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Jowell Calls On Ticket Agencies To “Squeeze Out” Touts

LONDON (CelebrityAccess MediaWire) — Ticket touts can be eradicated if venues and ticketing agencies work to blacklist bulk-buyers, operate better returns policies and limit the number of tickets that can be sold in a single transaction, U.K. Culture Secretary Tessa Jowell has claimed.

Chairing a recent summit on ticket touting, the minister refused to bow to pressure from theatre managers to introduce new laws banning the resale of tickets for West End shows, arguing instead that the sector must “squeeze out” touts itself.

A list of principles has been drawn up for the industry, which are to form the basis of guidelines covering terms and conditions, returns policies and primary allocation procedures.

Jowell commented: “I want to see ticket agencies squeezing ticket touts out of business to protect genuine fans from being frozen out of the market.

“This is the first phase in the battle to stamp out ticket touting. If we can stop bulk loads of tickets getting into the hands of touts, genuine fans will stand a better chance of getting tickets to see their favourite band or sports team.”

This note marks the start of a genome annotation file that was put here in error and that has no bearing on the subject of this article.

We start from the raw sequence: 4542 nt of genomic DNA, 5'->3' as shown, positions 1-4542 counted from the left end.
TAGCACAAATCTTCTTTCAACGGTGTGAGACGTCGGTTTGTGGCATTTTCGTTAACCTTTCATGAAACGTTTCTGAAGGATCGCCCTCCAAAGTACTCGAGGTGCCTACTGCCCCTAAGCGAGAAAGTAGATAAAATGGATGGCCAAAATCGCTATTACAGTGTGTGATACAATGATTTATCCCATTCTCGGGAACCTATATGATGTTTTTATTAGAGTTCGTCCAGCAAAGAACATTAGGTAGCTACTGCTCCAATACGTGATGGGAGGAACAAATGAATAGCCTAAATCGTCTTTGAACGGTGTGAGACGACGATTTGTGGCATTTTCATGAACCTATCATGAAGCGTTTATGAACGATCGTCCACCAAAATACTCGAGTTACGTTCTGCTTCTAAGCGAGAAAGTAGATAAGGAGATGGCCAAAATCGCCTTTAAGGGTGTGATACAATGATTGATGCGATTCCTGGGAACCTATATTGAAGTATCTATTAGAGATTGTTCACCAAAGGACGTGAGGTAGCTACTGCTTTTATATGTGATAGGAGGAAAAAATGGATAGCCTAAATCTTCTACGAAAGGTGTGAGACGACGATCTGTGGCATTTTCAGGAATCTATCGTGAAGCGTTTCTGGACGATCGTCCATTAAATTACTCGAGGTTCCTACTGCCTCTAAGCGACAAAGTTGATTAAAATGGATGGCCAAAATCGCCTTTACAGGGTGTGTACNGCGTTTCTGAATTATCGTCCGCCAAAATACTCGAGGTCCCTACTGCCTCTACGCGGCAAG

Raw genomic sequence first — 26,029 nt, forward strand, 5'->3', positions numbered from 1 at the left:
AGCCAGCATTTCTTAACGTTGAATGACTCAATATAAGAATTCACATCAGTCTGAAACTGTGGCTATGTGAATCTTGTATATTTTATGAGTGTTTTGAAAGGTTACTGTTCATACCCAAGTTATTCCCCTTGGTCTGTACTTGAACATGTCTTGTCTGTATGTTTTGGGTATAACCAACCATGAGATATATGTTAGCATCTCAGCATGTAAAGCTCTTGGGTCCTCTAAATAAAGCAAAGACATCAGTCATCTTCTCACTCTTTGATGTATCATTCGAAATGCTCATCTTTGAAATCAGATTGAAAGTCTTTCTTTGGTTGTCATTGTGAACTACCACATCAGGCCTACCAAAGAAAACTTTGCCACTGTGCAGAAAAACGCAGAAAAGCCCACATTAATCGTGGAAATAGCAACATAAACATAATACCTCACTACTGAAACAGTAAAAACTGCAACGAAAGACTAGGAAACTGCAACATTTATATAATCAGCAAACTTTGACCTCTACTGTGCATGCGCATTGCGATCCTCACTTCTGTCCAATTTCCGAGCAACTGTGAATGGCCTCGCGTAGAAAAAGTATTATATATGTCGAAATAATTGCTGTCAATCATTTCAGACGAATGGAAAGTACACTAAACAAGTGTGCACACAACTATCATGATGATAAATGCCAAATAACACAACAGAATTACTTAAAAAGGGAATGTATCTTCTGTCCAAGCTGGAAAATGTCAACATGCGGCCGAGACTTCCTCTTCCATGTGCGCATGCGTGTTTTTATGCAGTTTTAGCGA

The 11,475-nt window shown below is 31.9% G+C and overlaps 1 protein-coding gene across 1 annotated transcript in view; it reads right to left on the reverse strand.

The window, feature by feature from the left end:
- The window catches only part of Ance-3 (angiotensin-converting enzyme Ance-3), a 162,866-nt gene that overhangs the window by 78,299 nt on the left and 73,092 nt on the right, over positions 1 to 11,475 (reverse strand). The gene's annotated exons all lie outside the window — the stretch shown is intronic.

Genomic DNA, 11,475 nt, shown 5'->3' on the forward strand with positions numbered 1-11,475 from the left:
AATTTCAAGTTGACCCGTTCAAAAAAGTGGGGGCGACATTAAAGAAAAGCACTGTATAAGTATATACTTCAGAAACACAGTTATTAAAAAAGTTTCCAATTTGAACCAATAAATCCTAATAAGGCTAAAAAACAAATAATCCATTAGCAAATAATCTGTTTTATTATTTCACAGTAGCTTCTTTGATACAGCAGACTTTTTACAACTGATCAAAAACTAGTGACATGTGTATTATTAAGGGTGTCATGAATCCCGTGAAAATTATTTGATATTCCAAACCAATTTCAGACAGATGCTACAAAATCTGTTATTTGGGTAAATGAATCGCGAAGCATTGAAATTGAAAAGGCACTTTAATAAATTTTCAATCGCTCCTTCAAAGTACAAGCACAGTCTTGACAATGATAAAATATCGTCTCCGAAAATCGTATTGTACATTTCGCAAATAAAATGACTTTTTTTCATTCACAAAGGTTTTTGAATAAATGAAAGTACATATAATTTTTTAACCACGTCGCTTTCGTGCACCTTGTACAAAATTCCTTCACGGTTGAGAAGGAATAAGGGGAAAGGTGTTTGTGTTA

The government also wants secondary ticket agencies to provide more information about the original price of the ticket and its seat location, so that customers know what they are buying.

While it is illegal not to reveal such information at the time of sale, campaigners say current laws are rarely enforced. A new directive being implemented in 2007 is to address the issue but will fall short of making touting illegal.

Jonathan Brown, secretary of the Society of Ticket Agents and Retailers, who attended the summit, told The Stage: “We want to see tough action on this and I think what we’ve got at the moment is very general and not specific enough. We’ll be looking, over the next three months, for more specific information on what these principles mean.”

He added: “There is existing legislation out there which needs to be better enforced.”

STAR says terms and conditions on the back of tickets can in some cases be used to prohibit their resale for commercial gain. The organisation has been asked to draw up model terms and conditions, which have now been submitted to the Office of Fair Trading for testing.